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Acorda Pushes Sales of MS Drug

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The company works to boost sales of Ampyra, a drug that helps multiple sclerosis patients walk. After a fast start last year, the drug's revenue plateaued.

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The launch of Acorda Therapeutics' (ACOR) multiple sclerosis drug Ampyra exceeded expectations in 2010. But when sales declined earlier this year, some investors bailed.

There is fear that the product's revenue peaked after Acorda reported that first-quarter sales of the drug fell 10% from the fourth quarter to $46.8 million.

The drug did indeed have a faster than expected start but there's still room to grow, says CEO Ron Cohen, who is taking steps to pump up interest in Ampyra. He expects Ampyra sales of as much as $230 million this year compared with $133 million last year. The drug was approved by the Food and Drug Administration in January of last year and hit the U.S. market two months later.

"By the end of December, 40,000 patients tried the drug -- that's more than 10% of the MS population," Cohen says. "Naturally, you can't sustain that level."

Ampyra helps MS patients with a walking disability, a common symptom of the disease. Cohen is focused on reaching out to doctors to convince them of the drugs benefits and help them with insurance reimbursement issues related to the $13,800-a-year drug.

Acorda is touting the use of the drug for patients who are in the early stages of impaired walking. The company also began a pilot program that provides some patients with a couple of months of the drug at no cost. It also helps some patients with their insurance co-pays.

Two other catalysts have helped Acorda' stock in recent months. Last month, a panel of European medical advisers recommended EU officials approve the company's drug after initially issuing a negative opinion. (See Minyanville Acorda Stock Rises on European Surprise) Acorda is partnered with Biogen Idec (BIIB) to sell the treatment (to be called Fampyra in the EU). A final EU decision on the drug may come by the end of July.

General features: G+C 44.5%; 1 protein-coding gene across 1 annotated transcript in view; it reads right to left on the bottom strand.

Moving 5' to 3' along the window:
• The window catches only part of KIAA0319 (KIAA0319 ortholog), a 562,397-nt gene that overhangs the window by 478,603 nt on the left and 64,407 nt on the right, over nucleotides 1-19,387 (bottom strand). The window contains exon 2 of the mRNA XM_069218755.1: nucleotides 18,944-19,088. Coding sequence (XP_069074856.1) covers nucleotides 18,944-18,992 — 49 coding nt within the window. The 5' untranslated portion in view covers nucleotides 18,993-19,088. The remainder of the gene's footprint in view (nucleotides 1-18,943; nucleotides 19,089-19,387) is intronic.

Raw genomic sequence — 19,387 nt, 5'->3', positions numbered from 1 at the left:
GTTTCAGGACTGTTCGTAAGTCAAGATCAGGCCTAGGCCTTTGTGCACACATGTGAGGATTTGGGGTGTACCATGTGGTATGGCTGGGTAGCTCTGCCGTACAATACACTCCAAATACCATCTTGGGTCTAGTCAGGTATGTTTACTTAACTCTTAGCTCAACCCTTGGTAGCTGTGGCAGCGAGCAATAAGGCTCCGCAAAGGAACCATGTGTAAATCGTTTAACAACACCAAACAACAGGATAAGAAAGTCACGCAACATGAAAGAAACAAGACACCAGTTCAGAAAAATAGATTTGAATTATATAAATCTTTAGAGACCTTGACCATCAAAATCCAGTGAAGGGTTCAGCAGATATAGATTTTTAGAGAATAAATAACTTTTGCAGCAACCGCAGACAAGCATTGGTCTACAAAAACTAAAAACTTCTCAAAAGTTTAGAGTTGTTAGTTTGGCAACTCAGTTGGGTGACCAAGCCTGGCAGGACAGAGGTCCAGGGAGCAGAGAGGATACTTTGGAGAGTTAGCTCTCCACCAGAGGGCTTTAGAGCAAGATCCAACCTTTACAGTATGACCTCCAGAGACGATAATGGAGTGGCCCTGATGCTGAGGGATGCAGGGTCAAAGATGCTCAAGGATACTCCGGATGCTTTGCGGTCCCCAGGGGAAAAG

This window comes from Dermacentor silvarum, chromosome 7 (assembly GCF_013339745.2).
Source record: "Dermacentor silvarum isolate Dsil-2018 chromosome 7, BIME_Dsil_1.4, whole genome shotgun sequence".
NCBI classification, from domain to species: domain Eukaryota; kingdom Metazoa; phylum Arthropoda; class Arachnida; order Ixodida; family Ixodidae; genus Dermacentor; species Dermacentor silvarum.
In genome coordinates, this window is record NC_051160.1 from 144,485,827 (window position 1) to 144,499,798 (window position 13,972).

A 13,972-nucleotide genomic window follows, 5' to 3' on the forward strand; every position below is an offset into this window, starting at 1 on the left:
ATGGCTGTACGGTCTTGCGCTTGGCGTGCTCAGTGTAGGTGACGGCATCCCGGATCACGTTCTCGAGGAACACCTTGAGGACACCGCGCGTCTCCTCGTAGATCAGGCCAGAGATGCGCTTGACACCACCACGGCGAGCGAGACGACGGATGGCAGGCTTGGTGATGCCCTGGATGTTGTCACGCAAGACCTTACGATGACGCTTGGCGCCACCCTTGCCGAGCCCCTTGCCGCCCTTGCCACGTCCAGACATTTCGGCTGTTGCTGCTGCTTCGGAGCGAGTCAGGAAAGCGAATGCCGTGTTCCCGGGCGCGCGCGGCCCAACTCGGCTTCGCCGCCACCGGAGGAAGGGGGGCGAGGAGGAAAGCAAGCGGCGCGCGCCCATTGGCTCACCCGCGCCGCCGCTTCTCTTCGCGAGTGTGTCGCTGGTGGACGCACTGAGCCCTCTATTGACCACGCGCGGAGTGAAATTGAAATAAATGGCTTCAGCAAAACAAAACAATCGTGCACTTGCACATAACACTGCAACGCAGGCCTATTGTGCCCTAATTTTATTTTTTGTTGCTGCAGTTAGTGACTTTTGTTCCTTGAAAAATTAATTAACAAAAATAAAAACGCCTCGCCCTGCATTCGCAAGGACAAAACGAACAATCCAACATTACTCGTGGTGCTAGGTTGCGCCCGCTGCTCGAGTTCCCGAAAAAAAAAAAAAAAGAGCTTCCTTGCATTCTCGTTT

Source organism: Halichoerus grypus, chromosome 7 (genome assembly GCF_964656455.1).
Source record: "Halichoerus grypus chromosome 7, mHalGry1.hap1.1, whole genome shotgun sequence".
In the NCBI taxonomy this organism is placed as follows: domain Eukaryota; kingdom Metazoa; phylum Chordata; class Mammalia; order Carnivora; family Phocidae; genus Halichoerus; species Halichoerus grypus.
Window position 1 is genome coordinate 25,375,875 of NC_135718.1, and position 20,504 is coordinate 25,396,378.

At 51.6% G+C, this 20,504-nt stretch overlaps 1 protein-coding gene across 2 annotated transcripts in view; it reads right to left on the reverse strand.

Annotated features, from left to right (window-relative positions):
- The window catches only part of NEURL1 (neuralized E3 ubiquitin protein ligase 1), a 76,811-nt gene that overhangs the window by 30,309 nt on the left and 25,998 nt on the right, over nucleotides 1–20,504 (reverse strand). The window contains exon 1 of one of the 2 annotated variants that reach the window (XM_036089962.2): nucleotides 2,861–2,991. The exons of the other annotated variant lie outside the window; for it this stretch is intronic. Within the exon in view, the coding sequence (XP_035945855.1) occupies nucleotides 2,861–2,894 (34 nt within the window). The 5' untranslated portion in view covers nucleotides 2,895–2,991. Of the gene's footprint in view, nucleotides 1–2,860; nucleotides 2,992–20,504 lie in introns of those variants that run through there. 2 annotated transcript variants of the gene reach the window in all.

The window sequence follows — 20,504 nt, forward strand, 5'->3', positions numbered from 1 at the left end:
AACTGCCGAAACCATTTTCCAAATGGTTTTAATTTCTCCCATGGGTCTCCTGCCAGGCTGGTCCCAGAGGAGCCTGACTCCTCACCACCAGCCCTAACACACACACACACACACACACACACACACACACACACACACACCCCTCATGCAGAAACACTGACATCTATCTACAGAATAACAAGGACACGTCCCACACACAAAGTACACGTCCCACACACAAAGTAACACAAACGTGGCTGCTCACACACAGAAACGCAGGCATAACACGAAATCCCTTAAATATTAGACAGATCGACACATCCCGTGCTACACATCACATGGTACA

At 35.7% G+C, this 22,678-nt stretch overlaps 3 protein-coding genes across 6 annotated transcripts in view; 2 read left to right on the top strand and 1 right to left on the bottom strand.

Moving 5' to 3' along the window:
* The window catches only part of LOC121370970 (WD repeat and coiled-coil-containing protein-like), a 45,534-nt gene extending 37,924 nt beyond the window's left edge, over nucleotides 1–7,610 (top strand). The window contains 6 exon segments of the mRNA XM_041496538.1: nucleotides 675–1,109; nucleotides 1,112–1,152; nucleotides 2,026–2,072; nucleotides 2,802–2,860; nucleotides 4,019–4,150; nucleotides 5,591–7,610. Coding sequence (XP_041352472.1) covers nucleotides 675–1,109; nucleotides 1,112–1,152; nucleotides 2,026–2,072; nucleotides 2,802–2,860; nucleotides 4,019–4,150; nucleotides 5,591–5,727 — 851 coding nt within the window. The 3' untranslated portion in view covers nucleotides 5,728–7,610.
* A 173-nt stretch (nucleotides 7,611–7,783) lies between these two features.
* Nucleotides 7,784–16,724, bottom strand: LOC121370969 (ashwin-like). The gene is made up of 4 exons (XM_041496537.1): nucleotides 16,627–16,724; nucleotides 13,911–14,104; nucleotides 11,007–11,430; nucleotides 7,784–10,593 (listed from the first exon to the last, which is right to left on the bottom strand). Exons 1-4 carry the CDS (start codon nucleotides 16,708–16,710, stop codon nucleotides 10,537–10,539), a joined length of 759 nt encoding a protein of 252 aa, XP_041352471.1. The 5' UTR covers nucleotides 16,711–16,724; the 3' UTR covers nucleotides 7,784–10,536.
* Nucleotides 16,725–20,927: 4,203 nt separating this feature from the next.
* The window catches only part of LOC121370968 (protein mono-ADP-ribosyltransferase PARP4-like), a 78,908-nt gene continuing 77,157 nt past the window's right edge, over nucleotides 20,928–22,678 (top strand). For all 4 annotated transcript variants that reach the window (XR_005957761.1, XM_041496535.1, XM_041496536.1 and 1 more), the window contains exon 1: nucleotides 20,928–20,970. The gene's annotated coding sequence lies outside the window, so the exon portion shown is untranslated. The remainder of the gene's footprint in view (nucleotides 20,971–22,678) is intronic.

In recent weeks, the stock rallied on speculation that Biogen will buy Acorda. Cohen won't comment directly on specific rumors and gives a vague answer on the broader question of selling out.

"Our interest is growing a successful company," he says. "Our goal is to become a valuable company in the neurology space. That doesn't mean we can't be bought. When you're a public company your stock is for sale every day."

Shares of Acorda rose almost 50% in the past three months. In Tuesday morning trading they rose less than 1% to $32.56. But the recent gain followed ups and downs in the stock the preceding months. The stock is only up 1% over the past year.

RBC Capital Markets analyst Michael Yee sees upside to the stock and recommends buying it with a price target of $38. He sees even more upside if the company is acquired. But Yee bases his target on Acorda building sales of Ampyra and he predicts a turnaround in the second half of this year.

Cohen is thinking of other ways to boost sales short term -- specifically, with a drug acquisition. Acorda had $225 million in cash and marketable securities at the end of March. Cohen would like to use some of that cash to buy another company's already approved drug to give his sales people another product to market to doctors.

"We are looking aggressively," he says.
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